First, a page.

Most of you reading this blog post wouldn’t consider running in your birthday shoes [bare feet] but that’s just about what you’re doing with the latest minimalist running shoes. The manufacturers’ instruct you to ease into wearing the shoes but this could cost you a stress fracture like one recent patient.
Going natural isn’t always a good idea So what are minimalist or “minimal-drop” shoes? The latest fad in shoes offers less cushioning and are thus lower to the ground than traditional running shoes. They have less stride-controlling structure and have a lower heel-to-toe ramp angle, or a more gradual drop from where the heel and forefoot sit, allowing the foot to sit almost level in the shoe.
For years, running shoes were built with heel-toe drops from 12 to 15mm, which means your body has been balancing itself in a plantar-flexed position — in other words, your toes are pointing downward and your Achilles tendon* and calf muscles are in a relatively shortened position.
When you run with a lower heel (either completely barefoot or in some type of minimalist or minimal-drop shoe), you’re forcing your Achilles and calf muscles to operate in a lengthened position and that can mean a trip to the doctor.
A running stride begins on the heel moving to the ball of the foot and finally lifting off with the toes. With the minimal shoe, running strides are shorter and consist of ball to toe only. This shorter stride means your weight lands on the ball of the foot. By shortening the stride, the Achilles tendon is stretched in short motions going against the way the foot and calf are designed to work.
Consider using these shoes only in short increments [preferably not at all]. Take these shoes rock climbing to protect your foot like a second skin and have an incredible grip. It is almost like having gecko feet.
*Achilles tendonitis is the inflammation of the Achilles tendon, the fibrous tissue that attaches the calf muscle to the back of the heel bone, causing pain and swelling. The causes of Achilles tendonitis include overuse of the tendon, overly tight calf muscles, misalignment and improper footwear.
I was out running yesterday, enjoying the warmer weather and trying to rack up my training miles for the Fairfield Half Marathon. I ran past another runner and my eyes were drawn to her fluorescent pink sneakers which, upon closer examination, I noticed were no ordinary sneakers but those with 5 toes! Really just a thin covering of her feet. I noticed how she gingerly ran over a gravel driveway and it got me wondering about the benefits of these skin-like running shoes and why they have become so popular. After much research online, I discovered that, not surprisingly, there are opposing opinions on the merits of barefoot running and minimalist shoes. Those in favor of barefoot running say that it is a much more natural way to run, the way our bodies were designed to run. The barefoot runner tends to land more on the mid-foot than with a heel strike, resulting in less impact on the heel and potentially fewer heel injuries than with running shoes. Podiatrists and the American Podiatric Medical Association on the other hand feel that barefoot running can cause injuries ranging from Achilles tendonitis to severe bruising of the soft tissue of the foot from landing on a rock. The argument from both sides is that there are not enough studies to support the merits of barefoot running or the merits of running in sneakers. Those against barefoot running argue that the few studies that have been conducted were sponsored by Vibram and Nike and are therefore skewed. One thing that both sides agree on is that whether you run barefoot or in sneakers, you should adjust your form accordingly to prevent injuries.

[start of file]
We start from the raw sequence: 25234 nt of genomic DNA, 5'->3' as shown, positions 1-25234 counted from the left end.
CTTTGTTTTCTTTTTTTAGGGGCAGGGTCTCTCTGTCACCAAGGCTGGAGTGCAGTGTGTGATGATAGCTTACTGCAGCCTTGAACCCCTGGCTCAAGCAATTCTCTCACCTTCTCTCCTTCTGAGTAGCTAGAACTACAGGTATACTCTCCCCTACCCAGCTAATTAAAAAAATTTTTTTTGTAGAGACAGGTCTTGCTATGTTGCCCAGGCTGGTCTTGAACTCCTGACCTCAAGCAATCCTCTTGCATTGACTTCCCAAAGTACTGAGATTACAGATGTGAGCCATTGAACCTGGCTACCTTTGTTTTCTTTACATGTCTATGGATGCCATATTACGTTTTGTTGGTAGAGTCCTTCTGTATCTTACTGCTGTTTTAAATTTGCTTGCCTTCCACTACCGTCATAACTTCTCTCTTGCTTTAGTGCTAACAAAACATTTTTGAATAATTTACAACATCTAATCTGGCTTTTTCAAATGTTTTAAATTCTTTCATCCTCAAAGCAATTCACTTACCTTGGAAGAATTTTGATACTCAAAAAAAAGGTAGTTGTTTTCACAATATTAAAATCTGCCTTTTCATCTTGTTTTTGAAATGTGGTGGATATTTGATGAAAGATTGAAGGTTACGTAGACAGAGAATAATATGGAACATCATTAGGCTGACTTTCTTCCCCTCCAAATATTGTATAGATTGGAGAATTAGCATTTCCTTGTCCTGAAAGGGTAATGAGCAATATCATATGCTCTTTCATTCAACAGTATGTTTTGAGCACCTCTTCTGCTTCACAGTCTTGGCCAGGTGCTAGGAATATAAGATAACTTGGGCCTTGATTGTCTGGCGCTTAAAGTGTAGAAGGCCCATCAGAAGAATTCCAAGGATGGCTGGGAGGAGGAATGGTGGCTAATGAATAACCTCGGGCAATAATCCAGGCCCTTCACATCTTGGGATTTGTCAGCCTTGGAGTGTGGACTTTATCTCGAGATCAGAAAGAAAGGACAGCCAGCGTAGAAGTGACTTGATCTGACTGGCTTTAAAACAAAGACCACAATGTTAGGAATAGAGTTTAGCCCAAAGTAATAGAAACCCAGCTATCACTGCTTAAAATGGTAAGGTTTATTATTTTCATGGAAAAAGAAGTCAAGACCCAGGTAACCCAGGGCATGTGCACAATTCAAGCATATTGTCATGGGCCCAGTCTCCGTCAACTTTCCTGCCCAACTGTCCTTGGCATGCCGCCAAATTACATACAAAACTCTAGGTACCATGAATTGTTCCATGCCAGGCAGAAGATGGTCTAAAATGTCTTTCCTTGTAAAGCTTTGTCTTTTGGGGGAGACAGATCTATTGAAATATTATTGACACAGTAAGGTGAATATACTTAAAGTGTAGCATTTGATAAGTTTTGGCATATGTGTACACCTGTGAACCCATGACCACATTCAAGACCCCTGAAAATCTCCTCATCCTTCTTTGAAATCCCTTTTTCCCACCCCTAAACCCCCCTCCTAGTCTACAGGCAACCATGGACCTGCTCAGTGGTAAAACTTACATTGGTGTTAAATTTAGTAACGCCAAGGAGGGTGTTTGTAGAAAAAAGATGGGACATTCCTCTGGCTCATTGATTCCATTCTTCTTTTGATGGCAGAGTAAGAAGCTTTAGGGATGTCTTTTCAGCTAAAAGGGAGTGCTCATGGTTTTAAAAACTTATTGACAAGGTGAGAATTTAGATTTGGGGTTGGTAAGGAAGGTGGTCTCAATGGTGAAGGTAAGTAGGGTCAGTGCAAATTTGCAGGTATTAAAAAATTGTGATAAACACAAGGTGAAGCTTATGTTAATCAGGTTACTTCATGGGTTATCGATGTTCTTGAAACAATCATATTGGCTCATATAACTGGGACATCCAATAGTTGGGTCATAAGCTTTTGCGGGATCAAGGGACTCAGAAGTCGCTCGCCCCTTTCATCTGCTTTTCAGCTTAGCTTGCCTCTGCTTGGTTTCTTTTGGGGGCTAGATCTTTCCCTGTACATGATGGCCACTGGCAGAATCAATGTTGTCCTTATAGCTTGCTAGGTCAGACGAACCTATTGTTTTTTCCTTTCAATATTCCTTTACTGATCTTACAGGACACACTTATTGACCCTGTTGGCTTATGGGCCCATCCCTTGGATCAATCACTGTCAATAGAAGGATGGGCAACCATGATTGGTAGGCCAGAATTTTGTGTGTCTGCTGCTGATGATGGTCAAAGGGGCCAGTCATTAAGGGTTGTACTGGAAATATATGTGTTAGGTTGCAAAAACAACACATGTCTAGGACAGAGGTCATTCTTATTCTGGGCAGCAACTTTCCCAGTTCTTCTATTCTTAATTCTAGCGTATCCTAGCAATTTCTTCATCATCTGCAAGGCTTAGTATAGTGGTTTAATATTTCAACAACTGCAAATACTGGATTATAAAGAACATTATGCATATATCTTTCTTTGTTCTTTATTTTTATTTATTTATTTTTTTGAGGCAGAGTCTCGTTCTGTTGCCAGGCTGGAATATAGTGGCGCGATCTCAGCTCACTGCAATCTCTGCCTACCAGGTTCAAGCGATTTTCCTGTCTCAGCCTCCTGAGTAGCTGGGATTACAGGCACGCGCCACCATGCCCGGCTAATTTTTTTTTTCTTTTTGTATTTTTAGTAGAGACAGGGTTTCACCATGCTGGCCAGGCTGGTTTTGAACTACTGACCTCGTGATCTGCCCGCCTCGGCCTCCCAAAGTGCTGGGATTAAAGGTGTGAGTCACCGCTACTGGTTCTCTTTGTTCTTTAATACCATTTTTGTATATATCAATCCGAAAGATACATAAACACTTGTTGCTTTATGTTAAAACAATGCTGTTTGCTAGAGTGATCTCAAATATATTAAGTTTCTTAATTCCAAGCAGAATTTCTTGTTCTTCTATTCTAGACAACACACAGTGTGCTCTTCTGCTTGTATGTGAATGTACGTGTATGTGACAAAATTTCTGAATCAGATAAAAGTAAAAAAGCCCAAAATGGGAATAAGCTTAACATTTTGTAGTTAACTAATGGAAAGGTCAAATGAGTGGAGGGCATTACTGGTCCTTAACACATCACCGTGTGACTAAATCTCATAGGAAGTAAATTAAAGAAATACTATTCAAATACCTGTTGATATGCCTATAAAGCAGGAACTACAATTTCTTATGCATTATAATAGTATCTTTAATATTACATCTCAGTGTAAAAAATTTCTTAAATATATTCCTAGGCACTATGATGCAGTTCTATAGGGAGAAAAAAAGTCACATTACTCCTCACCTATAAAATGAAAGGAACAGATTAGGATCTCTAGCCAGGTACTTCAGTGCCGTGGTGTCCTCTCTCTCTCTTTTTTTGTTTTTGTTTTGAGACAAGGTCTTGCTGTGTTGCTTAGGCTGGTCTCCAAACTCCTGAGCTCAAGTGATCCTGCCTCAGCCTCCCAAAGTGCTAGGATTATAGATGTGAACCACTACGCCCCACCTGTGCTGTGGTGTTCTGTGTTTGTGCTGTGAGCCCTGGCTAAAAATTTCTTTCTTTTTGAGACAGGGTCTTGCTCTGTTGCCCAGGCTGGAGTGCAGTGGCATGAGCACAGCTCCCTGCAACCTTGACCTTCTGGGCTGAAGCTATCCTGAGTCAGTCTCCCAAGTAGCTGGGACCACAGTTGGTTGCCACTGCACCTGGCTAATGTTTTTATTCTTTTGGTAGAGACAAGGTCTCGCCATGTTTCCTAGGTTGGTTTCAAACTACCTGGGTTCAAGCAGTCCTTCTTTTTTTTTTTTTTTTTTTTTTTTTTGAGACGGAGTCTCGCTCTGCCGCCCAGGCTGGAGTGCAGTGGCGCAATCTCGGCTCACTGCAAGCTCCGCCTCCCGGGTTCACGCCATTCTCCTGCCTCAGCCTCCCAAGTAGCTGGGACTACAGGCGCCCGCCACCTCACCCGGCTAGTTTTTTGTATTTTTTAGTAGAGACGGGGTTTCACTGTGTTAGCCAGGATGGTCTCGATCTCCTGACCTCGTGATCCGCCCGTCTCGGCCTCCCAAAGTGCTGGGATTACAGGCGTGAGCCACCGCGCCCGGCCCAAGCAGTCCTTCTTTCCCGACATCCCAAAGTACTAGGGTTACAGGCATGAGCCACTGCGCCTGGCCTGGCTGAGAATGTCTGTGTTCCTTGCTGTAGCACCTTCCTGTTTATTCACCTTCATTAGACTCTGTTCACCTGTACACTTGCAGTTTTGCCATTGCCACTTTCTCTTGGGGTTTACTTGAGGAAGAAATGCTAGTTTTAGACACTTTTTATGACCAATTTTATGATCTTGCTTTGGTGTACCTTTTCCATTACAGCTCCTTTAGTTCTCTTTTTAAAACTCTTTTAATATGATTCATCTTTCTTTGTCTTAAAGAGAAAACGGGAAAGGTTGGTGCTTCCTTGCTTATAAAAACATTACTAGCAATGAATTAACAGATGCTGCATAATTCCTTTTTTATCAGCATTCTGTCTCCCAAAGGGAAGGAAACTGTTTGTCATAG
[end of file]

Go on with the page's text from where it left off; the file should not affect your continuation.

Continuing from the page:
Barefoot running has enjoyed a lot of media coverage in recent years, especially since the launch of the book “Born to Run” by Christopher McDougall which chronicals the author’s quest to answer the question “Why does my foot hurt?” In search of an answer, Christopher McDougall sets off to find a tribe of the world's greatest distance runners and learn their secrets, and in the process shows us that everything we thought we knew about running is wrong. McDougall points out that 50-80% of runners in running shoes are injured every year.
Dr. Doug Richie, a Sports Podiatrist warns that running barefoot significantly changes your running style and unless you are conditioned and trained to run differently, you are likely to experience injuries.
The debate is likely to continue and heat up again now that running season is in full swing again with the warmer weather. Whatever your choice, it’s always a good idea to consult with a physician before embarking on something new and different!